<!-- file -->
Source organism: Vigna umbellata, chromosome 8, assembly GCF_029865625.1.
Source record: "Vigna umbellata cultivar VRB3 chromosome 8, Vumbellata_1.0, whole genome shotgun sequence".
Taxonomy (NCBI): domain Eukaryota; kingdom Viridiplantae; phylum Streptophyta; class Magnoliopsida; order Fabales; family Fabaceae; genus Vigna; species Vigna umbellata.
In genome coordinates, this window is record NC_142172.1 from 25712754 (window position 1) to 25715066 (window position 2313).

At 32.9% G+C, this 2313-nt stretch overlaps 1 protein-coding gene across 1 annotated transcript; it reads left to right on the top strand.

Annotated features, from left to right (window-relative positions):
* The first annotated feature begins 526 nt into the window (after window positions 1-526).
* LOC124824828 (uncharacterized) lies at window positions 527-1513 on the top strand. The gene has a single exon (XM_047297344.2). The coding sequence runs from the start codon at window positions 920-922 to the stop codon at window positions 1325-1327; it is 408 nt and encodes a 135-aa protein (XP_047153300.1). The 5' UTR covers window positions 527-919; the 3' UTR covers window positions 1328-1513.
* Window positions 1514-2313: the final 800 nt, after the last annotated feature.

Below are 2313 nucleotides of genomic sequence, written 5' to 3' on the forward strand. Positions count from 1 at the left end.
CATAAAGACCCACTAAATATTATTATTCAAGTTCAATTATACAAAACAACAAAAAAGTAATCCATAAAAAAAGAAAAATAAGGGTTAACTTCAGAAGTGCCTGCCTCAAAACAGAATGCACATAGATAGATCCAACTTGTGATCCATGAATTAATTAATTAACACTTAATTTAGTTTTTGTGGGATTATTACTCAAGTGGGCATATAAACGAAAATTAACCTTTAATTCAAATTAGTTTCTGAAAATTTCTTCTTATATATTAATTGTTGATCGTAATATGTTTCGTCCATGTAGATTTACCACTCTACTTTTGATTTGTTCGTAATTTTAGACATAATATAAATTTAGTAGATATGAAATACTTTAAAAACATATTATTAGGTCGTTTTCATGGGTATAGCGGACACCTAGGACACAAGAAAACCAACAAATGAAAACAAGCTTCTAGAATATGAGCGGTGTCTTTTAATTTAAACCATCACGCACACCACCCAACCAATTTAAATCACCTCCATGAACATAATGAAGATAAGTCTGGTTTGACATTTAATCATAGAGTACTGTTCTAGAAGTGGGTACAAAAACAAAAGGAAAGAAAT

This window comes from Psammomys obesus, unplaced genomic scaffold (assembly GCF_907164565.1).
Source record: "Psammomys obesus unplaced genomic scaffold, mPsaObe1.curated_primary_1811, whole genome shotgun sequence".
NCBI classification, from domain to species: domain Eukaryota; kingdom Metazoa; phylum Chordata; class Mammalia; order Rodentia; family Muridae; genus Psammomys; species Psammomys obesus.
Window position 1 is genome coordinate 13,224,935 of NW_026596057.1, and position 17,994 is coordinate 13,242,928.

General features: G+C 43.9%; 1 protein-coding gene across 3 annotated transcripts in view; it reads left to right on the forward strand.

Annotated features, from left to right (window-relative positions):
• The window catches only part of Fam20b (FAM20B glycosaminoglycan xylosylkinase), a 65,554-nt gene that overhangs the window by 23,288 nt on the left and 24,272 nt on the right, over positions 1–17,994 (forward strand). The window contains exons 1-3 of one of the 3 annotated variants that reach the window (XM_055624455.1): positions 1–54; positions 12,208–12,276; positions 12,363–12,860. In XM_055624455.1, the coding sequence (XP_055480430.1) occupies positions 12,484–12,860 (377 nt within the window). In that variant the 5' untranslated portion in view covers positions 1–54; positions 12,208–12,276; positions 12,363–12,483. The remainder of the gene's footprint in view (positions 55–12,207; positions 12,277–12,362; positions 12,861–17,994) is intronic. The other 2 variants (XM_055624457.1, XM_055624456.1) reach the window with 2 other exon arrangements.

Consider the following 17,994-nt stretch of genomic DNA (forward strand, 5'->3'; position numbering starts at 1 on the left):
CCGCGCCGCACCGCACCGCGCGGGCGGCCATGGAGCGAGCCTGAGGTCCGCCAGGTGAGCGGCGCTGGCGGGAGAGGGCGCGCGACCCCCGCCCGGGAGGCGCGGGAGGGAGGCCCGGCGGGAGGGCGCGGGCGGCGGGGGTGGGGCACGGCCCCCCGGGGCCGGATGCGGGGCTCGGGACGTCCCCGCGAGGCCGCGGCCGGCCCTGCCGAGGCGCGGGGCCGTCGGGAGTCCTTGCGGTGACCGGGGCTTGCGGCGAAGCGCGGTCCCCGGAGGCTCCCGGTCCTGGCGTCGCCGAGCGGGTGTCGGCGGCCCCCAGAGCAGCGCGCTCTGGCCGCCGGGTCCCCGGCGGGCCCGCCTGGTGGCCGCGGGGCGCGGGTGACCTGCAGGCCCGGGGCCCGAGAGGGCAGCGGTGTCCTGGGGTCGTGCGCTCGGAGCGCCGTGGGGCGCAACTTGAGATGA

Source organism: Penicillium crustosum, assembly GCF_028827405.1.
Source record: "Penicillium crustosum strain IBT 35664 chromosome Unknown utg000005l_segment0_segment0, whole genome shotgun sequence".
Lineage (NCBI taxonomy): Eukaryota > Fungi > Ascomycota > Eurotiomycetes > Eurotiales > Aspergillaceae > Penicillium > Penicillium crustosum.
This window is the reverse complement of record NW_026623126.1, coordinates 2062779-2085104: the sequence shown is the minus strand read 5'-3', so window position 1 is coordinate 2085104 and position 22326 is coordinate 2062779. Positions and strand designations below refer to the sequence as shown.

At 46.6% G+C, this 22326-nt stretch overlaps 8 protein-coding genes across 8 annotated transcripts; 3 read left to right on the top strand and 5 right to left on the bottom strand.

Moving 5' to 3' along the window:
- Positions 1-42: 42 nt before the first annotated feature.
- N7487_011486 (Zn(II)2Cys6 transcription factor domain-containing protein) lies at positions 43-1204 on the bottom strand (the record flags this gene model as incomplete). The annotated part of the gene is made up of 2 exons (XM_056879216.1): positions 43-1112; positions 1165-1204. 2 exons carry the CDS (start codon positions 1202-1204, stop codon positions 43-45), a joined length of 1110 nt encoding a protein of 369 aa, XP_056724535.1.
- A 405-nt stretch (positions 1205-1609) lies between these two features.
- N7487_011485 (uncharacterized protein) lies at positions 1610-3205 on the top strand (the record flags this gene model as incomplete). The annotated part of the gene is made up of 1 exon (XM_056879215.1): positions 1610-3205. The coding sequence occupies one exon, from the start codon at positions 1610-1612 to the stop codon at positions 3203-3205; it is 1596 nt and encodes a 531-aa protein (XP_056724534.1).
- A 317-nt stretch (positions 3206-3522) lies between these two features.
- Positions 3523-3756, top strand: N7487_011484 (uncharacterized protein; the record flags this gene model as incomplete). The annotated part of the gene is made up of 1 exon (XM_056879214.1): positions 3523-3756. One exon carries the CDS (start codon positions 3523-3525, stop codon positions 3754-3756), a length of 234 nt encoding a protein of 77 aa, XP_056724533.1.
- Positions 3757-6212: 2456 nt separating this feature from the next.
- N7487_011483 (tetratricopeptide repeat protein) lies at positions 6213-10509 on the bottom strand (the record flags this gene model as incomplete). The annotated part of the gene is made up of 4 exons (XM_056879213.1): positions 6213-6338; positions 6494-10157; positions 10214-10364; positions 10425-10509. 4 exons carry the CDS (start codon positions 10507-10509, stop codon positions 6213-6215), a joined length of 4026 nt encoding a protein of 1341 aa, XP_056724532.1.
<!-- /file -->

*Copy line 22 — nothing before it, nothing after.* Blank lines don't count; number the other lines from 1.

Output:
Source record: "Penicillium crustosum strain IBT 35664 chromosome Unknown utg000005l_segment0_segment0, whole genome shotgun sequence".